The second annual Expat Experience survey, commissioned by HSBC Bank International, revealed that expats in Canada  have the best quality of life and found it among the easiest places in the world to integrate with the local population.

Australia and Thailand also came in the top three in the survey of 3,146 people working in 30 different industries and 50 countries, even though Thailand was one of the countries worst-hit by the recession for expats.

“We have seen that there is a distinct trade-off between income and overall quality of life, as many of the top performers … scored toward the bottom of this report’s league table (of the best places to make and save money),” said Betony Taylor, spokeswoman for HSBC Bank International.

“What is clear is that the locations where salaries may not be as high, such as Canada and Australia, are where expats are really enjoying not only an increased quality of life but are also finding it easy to fit in to their new communities.”

Last year Germany, Canada and Spain were the top three countries deemed to have the best lifestyle for expats.

This year Britain was one of the lowest ranked locations when it came to lifestyle after being named as one of the most expensive places for expats with the recession taking its toll.

About 44 percent of expats in Britain are considering returning home, compared with only 15 percent of expats overall.

About 41 percent of expats in Britain find it difficult to find somewhere to live, most find the quality of their accommodation drops after moving to Britain, and a third claim their health has deteriorated since moving there.

“Despite this, the UK does hold the crown for being expat entertainment capital of the world, with over half (58 percent) of expats in the UK saying that the quality of entertainment had increased,” said Taylor.

She added that 62 percent of expats also said that employment prospects were the main reason keeping them in the region.

Results from a different section of the survey, which was conducted by research company FreshMinds, released earlier found Russia was home to the highest proportion of expats earning more than $250,000 with 30 percent of international workers there banking that amount, followed by Hong Kong and Japan.

The lowest-paid expats live in Australia and Belgium with the majority — 63 percent and 61 percent respectively — earning less than $100,000.

Source Yahoo.
http://ca.news.yahoo.com/s/reuters/091125/odds/odd_us_survey_odd

4 Steps to having your Credentials Recognized in Canada

You might ask yourself  how can I get work in my profession in Canada and I telling you that many internationally-trained professionals are surprised by how much time and effort it can take to work in their profession in Canada.

The high levels of education and experience that help you get into the country are not always recognized by professional associations or employers. So it’s best to research and prepare as much as you can before you leave your home country.

A good place to start is with the province professional association in your field. They can tell you whether you’ll need to apply for registration before you can work in your profession in Canada.

Regulatory bodies work with, but are separate from, professional associations. For example, Ontario has both a board of registration (a regulatory body) for Nurses (http://www.cno.org/) and a Ontario Association of nurses (http://www.rnao.org/ ).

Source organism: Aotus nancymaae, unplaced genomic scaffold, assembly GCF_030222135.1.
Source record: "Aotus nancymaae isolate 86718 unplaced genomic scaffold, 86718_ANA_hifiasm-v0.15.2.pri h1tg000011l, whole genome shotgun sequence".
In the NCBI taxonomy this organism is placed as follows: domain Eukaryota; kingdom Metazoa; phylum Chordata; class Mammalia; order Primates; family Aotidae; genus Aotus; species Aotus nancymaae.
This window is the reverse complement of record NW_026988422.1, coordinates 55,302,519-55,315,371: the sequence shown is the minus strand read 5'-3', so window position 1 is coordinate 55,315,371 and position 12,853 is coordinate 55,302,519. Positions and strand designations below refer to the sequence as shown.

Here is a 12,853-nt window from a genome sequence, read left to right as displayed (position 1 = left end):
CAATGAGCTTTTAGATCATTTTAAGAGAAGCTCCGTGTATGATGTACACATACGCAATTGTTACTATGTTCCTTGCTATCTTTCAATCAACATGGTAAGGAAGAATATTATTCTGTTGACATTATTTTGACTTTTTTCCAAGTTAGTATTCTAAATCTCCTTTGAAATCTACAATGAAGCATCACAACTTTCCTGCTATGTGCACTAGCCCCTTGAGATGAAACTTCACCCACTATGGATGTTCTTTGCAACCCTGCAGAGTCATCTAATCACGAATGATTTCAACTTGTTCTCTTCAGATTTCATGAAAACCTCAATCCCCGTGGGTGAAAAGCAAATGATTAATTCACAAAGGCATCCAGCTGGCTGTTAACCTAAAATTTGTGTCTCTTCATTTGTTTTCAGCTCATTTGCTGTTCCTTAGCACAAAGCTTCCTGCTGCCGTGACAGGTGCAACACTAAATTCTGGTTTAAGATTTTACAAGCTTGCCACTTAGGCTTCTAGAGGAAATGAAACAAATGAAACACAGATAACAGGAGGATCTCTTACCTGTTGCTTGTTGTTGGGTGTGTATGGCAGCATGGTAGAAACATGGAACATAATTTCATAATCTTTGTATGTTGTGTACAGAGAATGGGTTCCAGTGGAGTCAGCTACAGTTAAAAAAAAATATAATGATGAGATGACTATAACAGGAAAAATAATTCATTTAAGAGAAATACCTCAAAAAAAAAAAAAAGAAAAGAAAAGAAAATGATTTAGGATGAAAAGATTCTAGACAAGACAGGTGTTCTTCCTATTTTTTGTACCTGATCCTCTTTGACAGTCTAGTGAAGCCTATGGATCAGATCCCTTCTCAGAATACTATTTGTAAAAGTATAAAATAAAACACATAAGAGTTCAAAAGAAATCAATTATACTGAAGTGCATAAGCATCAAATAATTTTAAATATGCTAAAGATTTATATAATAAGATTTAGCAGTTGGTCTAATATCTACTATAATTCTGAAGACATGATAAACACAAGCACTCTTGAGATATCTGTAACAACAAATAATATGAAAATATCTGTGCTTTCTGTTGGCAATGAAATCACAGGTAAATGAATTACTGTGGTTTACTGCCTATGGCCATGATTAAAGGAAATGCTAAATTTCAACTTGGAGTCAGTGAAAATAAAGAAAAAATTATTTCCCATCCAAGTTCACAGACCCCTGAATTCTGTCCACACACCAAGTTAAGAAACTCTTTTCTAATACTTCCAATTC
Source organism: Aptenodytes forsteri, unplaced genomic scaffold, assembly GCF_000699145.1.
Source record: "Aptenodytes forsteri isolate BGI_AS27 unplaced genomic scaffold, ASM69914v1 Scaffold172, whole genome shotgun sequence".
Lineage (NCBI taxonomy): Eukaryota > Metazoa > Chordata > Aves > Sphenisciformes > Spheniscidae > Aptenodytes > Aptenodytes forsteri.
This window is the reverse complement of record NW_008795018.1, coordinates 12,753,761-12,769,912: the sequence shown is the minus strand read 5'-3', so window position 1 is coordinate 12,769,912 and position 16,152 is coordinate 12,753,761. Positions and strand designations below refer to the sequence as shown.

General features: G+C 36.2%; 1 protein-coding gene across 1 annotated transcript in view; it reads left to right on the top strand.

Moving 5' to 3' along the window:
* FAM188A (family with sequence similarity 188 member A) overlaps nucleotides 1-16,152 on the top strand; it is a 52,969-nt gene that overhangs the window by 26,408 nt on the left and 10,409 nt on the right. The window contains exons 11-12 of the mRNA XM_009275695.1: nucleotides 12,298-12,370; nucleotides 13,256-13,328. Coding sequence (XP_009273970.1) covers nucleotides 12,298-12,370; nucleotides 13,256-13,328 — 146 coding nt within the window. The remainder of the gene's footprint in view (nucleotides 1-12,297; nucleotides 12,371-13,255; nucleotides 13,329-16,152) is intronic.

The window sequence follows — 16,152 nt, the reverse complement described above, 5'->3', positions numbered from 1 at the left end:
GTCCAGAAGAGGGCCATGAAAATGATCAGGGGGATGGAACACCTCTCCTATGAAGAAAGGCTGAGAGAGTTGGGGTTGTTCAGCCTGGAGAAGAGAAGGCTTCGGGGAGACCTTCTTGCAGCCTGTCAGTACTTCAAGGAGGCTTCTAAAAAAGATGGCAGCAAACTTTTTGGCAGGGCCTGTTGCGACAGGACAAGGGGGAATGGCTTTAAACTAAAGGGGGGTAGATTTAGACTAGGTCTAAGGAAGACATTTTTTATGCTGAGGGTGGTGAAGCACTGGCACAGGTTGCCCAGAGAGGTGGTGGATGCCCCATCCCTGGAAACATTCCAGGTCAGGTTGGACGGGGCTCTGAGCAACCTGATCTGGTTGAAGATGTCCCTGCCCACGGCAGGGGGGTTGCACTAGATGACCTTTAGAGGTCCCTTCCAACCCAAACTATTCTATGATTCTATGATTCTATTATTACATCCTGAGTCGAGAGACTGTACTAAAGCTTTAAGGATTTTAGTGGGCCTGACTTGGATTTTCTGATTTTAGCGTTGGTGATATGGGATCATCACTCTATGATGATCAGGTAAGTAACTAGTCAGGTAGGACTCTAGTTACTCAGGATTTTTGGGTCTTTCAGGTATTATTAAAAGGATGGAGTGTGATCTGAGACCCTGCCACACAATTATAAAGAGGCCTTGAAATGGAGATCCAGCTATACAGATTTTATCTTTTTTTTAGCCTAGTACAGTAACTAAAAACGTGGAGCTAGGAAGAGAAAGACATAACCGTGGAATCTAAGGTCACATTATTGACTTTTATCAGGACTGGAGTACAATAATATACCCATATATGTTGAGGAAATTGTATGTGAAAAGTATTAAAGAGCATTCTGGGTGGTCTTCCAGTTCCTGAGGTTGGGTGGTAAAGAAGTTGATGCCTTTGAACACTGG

Start with  these 4 easy steps:

  • What’s your profession?
  • Find out whether you need a special license or accreditation to practice your profession
  • Check to find out how their occupation in Canada differs from the same occupation in your country of origin and find out the demand for people in your field in various parts of Canada
  • where? visit www.credentials.gc.ca

Professional associations sites also provide specific information for international applicants. You may find information about:

•Certification and registration.
•Examination schedules and preparation.
•Core professional competencies.
•Skills upgrading and professional development courses.
•Internship, work experience and mentoring programs.
•Academic bridging programs.
•Industry trends and information.
•Career centres and job postings.

If you can’t find a professional association in your field

Almost every occupation is connected to some kind of professional, industry or sector association in Canada.

•Use a search engine such as http://www.google.ca/ to search by profession or occupation name and location (for example, “Nurses Toronto, Ontario”).

Obstacles you could face while in Canada in your field.
 
•All or part of your education may not be recognized. You may need to take courses at a college or university. This may take several years.
•Certification exams are held at set times – often only once or twice a year. And it takes time to prepare for exams.
•You usually need to be in Canada to have your credentials assessed.
•You may need Canadian work experience to get licensed, or to get a job.
•Your occupation may not exist in Canada under the same name.
•In most professions, you will need good English language skills.

Best  Solutions

Register for Co-Ops & Internships Programs

Co-op and Internship programs offer undergraduate students the opportunity to apply the skills they’ve learned the classroom to a real world work environment. As a co-op or internship student, you’ll gain valuable work experience, make industry connections and even earn some money while you’re at it.  Available listings here

In addition to the valuable experience and good pay that a Co-op or Internship will give you, very many of the Opportunities listed on this website also provide travel reimbursement, Housing and Meals. So, don’t let concerns about living expenses or the location of an organization posted on this website prevent you from checking out an exciting and challenging Co-op or Internship position!!